From rLab Wiki

Some of the tools at the Hackspace are potentially hazardous to use, for these tools members are required to have an induction before they can use them. Inductions provide the most basic information on how to safely and effectively use the simpler functions of the tools, we appreciate that some members may have professional experience on some of these tools and in this case please tell your induction provider and the induction may be very reduced and just cover any risks or procedures specific to rLab. Some tools have multiple levels of induction in order to cover more advanced uses of that tool without making the basic induction take too long, higher induction levels will introduce some of the more advanced features of the tools but as with all inductions are only intended to provide basic information on the capabilities of the tools and how to use them safely. Some members of rLab may be willing to offer more detailed tuition beyond basic induction level or offer guided practice sessions in exchange for beer money or assistance on their own projects.

For all tools you are only required to take level-1 induction before use, after that you may perform any task that you feel confident you can do safely, higher levels of induction may be useful to you in performing more advanced operations but are not required before doing tasks covered in them so long as you're confident of your ability to handle those tasks without risk to yourself, others, or the tool.

PLEASE NOTE : All induction providers are volunteers who are providing inductions to the best of their ability but are NOT qualified instructors. Inductions are provided on a best-effort basis but you and you alone are responsible for your safety while using the tools and for satisfying yourself that you can operate the tools safely. There are professional training courses available from various providers in Reading and the surrounding area if you feel they are appropriate for the level of work you intend to undertake. Reading these notes is NOT a substitute for an in-person induction.

Note for wiki editors : Please do not edit induction pages unless you are one of of the people that gives that induction


The Ultimaker is a FDM / FFF 3d printer. We have two of them which are typically set up with different nozzle sizes (but always check). A variety of thermoplastic materials can be used.

For the induction we will suggest/provide a suitable 3D model but the induction will touch on how to obtain or create 3D models.

Topic Detailed contents Rationale
Capabilities and limitations
  • Maximum printing volume
    • Trade offs that occur between size of object and printing time
  • Resolution / layer height
    • Trade offs between resolution and print time
  • Heaters / temperatures
  • Overhangs
    • Maximum angles
  • Indirect drive system for filament
    • What types of filament can and cannot be used.
Description of what the tool can and cannot safely do.
  • Bed
  • X,Y,Z axes
  • Filament, extruder, hot-end, bowden-tube
Common terms that you need to know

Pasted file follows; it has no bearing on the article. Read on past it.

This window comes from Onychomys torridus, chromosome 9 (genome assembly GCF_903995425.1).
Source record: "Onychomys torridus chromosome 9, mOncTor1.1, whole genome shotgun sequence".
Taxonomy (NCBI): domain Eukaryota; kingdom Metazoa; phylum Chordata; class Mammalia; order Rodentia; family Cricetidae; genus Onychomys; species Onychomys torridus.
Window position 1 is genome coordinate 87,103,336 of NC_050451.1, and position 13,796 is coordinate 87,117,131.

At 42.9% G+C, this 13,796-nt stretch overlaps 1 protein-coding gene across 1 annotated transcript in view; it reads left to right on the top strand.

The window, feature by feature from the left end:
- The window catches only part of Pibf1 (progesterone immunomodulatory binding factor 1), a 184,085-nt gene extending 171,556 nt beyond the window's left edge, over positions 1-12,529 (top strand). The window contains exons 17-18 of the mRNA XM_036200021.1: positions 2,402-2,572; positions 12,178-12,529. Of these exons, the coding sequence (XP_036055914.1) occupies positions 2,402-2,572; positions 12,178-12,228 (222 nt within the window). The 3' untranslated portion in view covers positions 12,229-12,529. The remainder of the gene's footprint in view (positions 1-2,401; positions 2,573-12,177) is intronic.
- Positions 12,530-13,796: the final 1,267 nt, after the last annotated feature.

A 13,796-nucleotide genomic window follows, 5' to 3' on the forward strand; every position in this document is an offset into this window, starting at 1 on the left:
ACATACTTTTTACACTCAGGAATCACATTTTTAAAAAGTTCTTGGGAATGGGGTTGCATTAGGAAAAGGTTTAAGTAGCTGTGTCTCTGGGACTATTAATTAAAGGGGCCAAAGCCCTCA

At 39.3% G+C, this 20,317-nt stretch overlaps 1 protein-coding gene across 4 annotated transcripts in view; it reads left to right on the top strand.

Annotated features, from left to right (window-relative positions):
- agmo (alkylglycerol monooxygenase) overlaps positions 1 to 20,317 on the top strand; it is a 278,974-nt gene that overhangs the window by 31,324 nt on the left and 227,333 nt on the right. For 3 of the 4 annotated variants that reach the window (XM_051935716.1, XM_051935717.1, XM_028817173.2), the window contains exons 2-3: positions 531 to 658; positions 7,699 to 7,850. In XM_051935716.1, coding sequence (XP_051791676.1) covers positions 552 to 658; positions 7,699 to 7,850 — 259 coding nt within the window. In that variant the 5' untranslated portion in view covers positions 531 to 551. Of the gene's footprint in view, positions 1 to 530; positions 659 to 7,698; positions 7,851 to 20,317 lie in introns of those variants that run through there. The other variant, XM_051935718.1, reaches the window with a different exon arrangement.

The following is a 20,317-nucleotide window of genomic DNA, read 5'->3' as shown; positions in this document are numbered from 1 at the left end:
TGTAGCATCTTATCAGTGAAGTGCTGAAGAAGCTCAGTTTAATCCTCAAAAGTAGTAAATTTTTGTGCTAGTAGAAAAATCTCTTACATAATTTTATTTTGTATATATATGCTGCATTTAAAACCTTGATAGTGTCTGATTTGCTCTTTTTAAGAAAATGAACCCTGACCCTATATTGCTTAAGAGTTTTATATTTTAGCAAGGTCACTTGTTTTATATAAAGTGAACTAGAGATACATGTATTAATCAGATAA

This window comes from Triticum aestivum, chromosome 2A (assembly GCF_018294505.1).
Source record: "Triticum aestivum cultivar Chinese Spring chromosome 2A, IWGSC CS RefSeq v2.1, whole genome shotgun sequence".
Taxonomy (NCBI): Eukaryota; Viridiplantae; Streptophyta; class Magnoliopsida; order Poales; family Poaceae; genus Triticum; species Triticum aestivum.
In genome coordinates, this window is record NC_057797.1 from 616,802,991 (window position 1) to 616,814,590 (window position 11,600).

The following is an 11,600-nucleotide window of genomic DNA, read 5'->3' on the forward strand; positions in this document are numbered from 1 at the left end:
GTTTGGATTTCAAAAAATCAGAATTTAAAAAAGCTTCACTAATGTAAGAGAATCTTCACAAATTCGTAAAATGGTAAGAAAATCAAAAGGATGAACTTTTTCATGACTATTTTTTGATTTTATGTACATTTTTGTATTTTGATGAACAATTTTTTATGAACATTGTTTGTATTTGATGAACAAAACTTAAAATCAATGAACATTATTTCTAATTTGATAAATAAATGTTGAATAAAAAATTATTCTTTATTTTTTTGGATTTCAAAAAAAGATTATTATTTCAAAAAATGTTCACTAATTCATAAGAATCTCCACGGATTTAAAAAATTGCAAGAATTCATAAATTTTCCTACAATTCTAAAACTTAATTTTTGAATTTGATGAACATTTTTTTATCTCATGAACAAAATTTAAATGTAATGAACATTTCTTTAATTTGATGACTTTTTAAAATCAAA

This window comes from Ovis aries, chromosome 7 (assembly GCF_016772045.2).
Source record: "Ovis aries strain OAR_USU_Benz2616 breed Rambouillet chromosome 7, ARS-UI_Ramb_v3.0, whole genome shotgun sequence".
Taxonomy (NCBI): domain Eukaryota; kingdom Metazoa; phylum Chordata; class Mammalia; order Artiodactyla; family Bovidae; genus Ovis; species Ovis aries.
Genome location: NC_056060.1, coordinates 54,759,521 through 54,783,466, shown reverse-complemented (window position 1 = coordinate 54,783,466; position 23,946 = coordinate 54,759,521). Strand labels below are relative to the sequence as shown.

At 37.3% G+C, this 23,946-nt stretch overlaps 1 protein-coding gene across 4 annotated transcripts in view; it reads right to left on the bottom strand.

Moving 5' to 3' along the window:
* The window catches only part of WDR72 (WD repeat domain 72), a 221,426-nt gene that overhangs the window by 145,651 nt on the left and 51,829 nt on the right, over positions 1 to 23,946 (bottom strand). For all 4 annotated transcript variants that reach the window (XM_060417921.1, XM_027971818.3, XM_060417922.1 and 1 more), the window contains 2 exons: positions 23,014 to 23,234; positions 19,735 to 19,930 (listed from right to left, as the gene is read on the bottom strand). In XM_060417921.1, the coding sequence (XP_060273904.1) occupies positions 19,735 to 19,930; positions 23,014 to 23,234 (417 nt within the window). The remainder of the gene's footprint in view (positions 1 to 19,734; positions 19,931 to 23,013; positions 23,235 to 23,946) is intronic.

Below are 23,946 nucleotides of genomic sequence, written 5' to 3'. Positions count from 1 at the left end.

Overview of process
  • Modelling STL file
    • Common software in use at lab - Fusion360, OpenSCAD, Meshmixer, Sculptress
    • We won't cover how to make files but there are members who can help you with these packages
    • When designing you have to consider how it will be printed, good design can save many hours of print time
  • Slicing in Cura
  • Copying gcode to media
  • Power on
  • Inserting appropriate filament, filament settings
    • Ultimaker's filament settings over-ride Cura's
  • Starting print
  • Monitoring print
  • Materials costs, how to calculate how much material is likely to be used, how to pay for Rlab materials
  • Handling failures, types of failure
  • Remove print, cleanup, recycling PLA etc
Basic process of 3D printing and topics that won't be covered in more detail later
Slicing in Cura
  • There are so many settings, we don't cover many, only the ones required to make the print work
  • Most important: Nozzle size - if it's wrong then massive under/overextrusion happens. Our printers often have different size nozzles, so decide which you want, and make sure it's set correctly.
  • Orientation of workpiece on the print bed - if there is a flat side, you probably want it on the bed. Also check for overhangs and bridging etc, if part cannot be printed in any orientation without support material, enable support material.
  • Layer height
  • Walls, Top&Bottom
  • Infill
  • Support material - if required, or not.
  • Bed adhesion settings
  • Estimated filament weight (to calculate payment if using Rlab material) and print time (for scheduling)
  • Saving file to removable media
Correct slicing will make the difference between a nice print and a waste of 10's of hours and hundreds of gramms
Setting up
  • Power on
  • Check machine is not out of order
  • Check enough filament
  • Change filament if necessary
  • Gluing the bed if necessary
  • Start print
Process to get a print going
  • Check filament is extruding
  • Check first layer adhesion, etc
  • Occasionally monitor subsequent printing
  • If leaving unattended, write a note for subsequent users. Someone else might arrive and remove a finished print (or a failed print).
  • Pay for materials, Price per gram as marked on filament, 50p minimum charge, 50p if using own filament
Checks to make before you walk off and leave the printer
  • Removing thing from bed
  • Removing support material, recycling PLA
  • Cleaning machine and bed
Leaving it in a good state for others